## Posts

### Edge querying in graph theory

In this post, I will present three graph theory problems in increasing difficulty, each with a common theme that one would determine a property of an edge in a complete graph through repeated iterations, and seek to achieve a greater objective. ESPR Summer Program Application: Alice and Bob play the following game on a $K_n$ ($n\ge 3$): initially all edges are uncolored, and each turn, Alice chooses an uncolored edge then Bob chooses to color it red or blue. The game ends when any vertex is adjacent to $n-1$ red edges, or when every edge is colored; Bob wins if and only if both condition holds at that time. Devise a winning strategy for Bob. This is more of a warm-up to the post, since it has a different flavor from the other two problems, and isn't as demanding in terms of experience with combinatorics. However, do note that when this problem was first presented, applicants did not know the winner ahead of time; it would be difficult to believe that Bob can hold such a strong
Recent posts

### The importance of "intuition" in geometry

Hii everyone! Today I will be discussing a few geometry problems in which once you "guess" or "claim" the important things, then the problem can easily be finished using not-so-fancy techniques (e.g. angle chasing, power-of-point etc. Sometimes you would want to use inversion or projective geometry but once you have figured out that some particular synthetic property should hold, the finish shouldn't be that non trivial) This post stresses more about intuition rather than being rigorous. When I did these problems myself, I used freehand diagrams (not geogebra or ruler/compass) because I feel that gives a lot more freedom to you. By freedom, I mean, the power to guess. To elaborate on this - Suppose you drew a perfect  diagram on paper using ruler and compass, then you would be too rigid on what is true in the diagram which you drew. But sometimes that might just be a coincidence. e.g. Let's say a question says $D$ is a random point on segment $BC$, so maybe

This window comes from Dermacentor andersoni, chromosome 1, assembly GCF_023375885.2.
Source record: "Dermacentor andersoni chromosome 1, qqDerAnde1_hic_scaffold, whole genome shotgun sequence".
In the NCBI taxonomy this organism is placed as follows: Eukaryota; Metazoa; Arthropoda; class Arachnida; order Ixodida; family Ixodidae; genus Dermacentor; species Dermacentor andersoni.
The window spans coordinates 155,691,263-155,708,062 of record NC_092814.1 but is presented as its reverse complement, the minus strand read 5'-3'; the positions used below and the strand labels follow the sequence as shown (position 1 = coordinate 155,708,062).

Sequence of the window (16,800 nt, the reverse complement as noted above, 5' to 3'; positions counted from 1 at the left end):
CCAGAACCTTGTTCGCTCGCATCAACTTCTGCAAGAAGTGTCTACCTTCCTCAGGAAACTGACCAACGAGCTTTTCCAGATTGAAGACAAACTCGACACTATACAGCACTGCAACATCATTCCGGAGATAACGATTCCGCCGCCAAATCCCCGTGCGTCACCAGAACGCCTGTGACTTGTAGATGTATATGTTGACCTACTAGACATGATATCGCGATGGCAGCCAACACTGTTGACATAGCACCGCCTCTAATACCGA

### LMAO Revenge

Continuing the tradition of past years, our seniors at the Indian IMO camp(an unofficial one happened this year) once again conducted LMAO, essentially ELMO but Indian. Sadly, only those who were in the unofficial IMOTC conducted by Pranav, Atul, Sunaina, Gunjan and others could participate in that. We all were super excited for the problems but I ended up not really trying the problems because of school things and stuff yet I solved problem 1 or so did I think. Problem 1:  There is a   grid of real numbers. In a move, you can pick any real number  ,  and any row or column and replace every entry   in it with  .  Is it possible to reach any grid from any other by a finite sequence of such moves? It turned out that I fakesolved and oh my god I was so disgusted, no way this proof could be false and then when I was asked Atul, it turns out that even my answer was wrong and he didn't even read the proof, this made me even more angry and guess what? I was not alone, Krutarth too fakesol

### Mathematics - An Art of Thinking

"Mathematics is not about numbers, equations, computations, or algorithms: it is about understanding." — William Paul Thurston, American mathematician In a previous blog , I spoke a lot about what mathematics isn’t. However, I don’t think I spoke quite enough on what mathematics truly is. Here's how I began that blog. "When we’re young we begin by learning the steps to add – we’re given the rules and we must learn to repeat them – no questions asked. Why does carry forward work the way it does? Well, no questions asked." However, I believe that the essence of truly understanding mathematics lies in the questions you ask – and the first one, the most fundamental one, is also probably one of the hardest questions you would and could find – What really is Mathematics? Something that differentiates explaining what mathematics is from explaining a lot of other concepts is that mathematics was not really ever invented . If a young student angry about excessive math h